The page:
School of Computer Science THE UNIVERSITY OF BIRMINGHAM CoSy project CogX project

Infant-Toddler Space
(DRAFT: Liable to change)

Aaron Sloman
School of Computer Science, University of Birmingham.
(Philosopher in a Computer Science department)

Installed: 10 May 2011
Last updated: 10 May 2011
This paper is
A PDF version may be added later.

A partial index of discussion notes is in


We need to develop a kind of spatial formalism that is not necessarily
logical, but should plausibly be something that could be implemented in
a variety of animal brains (at least mammals, reptiles, birds,
carnivorous fish, maybe octopuses).

It doesn't (initially) need most of the concepts of Euclidean geometry:
point, line, plane, parallel, length, area, volume, etc. Though it
requires a host of (more or less fuzzy) special cases.

Maybe some ideas in this draft, incomplete, specification of p-geometry
will be useful:

Some Requirements for this representation of space/time/motion

It doesn't (initially) need most of the concepts of Euclidean geometry:
point, line, plane, parallel, length, area, volume, etc. Though it
requires a host of (more or less fuzzy) special cases.

It requires time so that movements are possible (as in p-geometry,)
though not exact speeds, exact trajectories, etc. Partial orderings of
speeds of change (X is moving away faster than Y, gap G1 is closing
faster than G2) are needed. These may be absolute (G1 will close
completely before G2) or relative (G1 will shrink to about half its size
before G2).

It does need objects with surfaces and visual appearances (projections
to some sort of retina), and something like a notion of reaching or
moving towards, which changes the appearances and reachability.

It doesn't need equality (of anything) though a fuzzy "more-like"
relationship between triples of distances, angles, areas, volumes,
gap-sizes, object-widths, temporal intervals (e.g. observed or

    X is more like Y than like Z
    X is more like Y than Z is

It needs a notion of a perceiver in the space, and probably needs a
distinction between processes that the perceiver can initiate, speed up,
slow down, terminate, reverse, etc. and processes that it can merely

It needs to be able somehow to develop, or to have available from the
start, modal notions of possibility and impossibility/necessity. E.g.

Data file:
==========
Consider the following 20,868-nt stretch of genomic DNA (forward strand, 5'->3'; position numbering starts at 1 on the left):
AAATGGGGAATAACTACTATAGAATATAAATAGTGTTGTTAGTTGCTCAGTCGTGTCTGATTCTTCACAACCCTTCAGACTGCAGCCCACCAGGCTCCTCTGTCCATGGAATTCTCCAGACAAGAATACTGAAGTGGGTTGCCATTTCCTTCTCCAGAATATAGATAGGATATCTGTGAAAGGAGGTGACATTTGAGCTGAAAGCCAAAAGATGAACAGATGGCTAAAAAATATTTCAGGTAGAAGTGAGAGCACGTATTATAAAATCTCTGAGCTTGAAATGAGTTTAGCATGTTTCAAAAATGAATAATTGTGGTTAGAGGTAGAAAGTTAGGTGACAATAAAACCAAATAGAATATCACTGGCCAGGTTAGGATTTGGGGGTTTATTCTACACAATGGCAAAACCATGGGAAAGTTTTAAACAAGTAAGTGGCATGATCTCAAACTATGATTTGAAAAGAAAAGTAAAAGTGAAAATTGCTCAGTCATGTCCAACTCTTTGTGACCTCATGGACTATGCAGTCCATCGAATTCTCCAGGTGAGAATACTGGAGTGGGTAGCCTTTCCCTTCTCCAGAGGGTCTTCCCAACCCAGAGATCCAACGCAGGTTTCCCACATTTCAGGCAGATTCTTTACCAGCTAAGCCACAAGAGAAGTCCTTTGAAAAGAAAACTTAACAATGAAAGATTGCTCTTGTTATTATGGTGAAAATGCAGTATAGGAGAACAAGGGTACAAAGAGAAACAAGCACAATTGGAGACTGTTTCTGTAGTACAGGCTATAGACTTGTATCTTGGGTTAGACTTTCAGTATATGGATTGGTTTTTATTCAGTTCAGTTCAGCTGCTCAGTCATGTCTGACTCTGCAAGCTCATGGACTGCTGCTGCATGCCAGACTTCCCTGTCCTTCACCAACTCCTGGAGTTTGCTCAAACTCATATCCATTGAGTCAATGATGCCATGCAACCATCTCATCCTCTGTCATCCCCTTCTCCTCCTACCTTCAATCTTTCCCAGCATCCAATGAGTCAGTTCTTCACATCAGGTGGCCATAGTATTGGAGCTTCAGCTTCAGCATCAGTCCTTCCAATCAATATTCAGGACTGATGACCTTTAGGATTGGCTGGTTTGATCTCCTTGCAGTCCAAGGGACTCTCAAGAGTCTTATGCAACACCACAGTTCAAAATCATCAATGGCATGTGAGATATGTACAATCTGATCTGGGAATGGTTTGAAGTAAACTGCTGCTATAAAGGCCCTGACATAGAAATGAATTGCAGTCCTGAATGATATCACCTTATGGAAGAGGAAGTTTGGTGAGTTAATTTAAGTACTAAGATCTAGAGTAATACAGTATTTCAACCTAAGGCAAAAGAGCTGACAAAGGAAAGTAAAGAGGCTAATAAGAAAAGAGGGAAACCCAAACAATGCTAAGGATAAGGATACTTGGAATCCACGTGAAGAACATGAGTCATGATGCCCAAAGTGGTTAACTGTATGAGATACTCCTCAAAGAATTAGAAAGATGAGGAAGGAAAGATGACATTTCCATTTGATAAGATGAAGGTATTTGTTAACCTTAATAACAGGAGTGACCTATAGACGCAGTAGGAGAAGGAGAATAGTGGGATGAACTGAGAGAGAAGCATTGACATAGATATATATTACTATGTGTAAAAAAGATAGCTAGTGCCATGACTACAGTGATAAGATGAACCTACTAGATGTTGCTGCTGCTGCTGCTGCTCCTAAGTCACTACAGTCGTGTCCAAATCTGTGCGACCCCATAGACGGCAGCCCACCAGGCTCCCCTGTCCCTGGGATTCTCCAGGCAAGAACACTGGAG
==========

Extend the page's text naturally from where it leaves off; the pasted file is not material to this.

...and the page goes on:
X could be closer to Y
    X cannot pass through gap G

and condititional possibility/impossibility

    if X does not change direction it will eventually bump into Y
    if that happens either X will stop moving or Y will start moving or
        X will change direction (e.g. bounce).

    if X changes its direction of motion to head more to the right
    (or more away from the heading to Y) then X can continue without
    bumping into Y

and many more, some of it making use of notions of different kinds of
stuff of which things are made.

I have some thoughts about this that are scattered in online presentations here
    Ontologies for baby animals and robots
      From "baby stuff" to the world of adult science: Developmental AI from
        a Kantian viewpoint
        Why (and how) did biological evolution produce mathematicians?
        A New Approach to Philosophy of Mathematics:
            Design a young explorer, able to discover "toddler theorems"

and others are in more or less fragmentary online discussion notes, e.g.

And the polyflap project:

A hard project: bringing all these ideas together to see whether
someone cleverer than I am can work out how to use them in the design of
a baby robot (perhaps simulated) that learns about its environment.

After it develops a fair amount of behavioural competence it should be
able to reorganise what it has learnt into a sort of deductive theory
that allows it to work out what will happen in novel situations instead
of having to go on learning empirically. (A way of using robotics to
support Kant's philosophy of mathematics.)


M. Aiello, I.Pratt-Hartmann and J.van Benthem
What is Spatial Logic?
in Handbook of Spatial Logics
Springer. Price GBP 341.00
The editors' introduction is available online:

Torsten Hahmann
Model-Theoretic Analysis of Asher And Vieu's Mereotopology
Master of Science Thesis, Graduate Department of Computer Science
University of Toronto

Maintained by Aaron Sloman
School of Computer Science
The University of Birmingham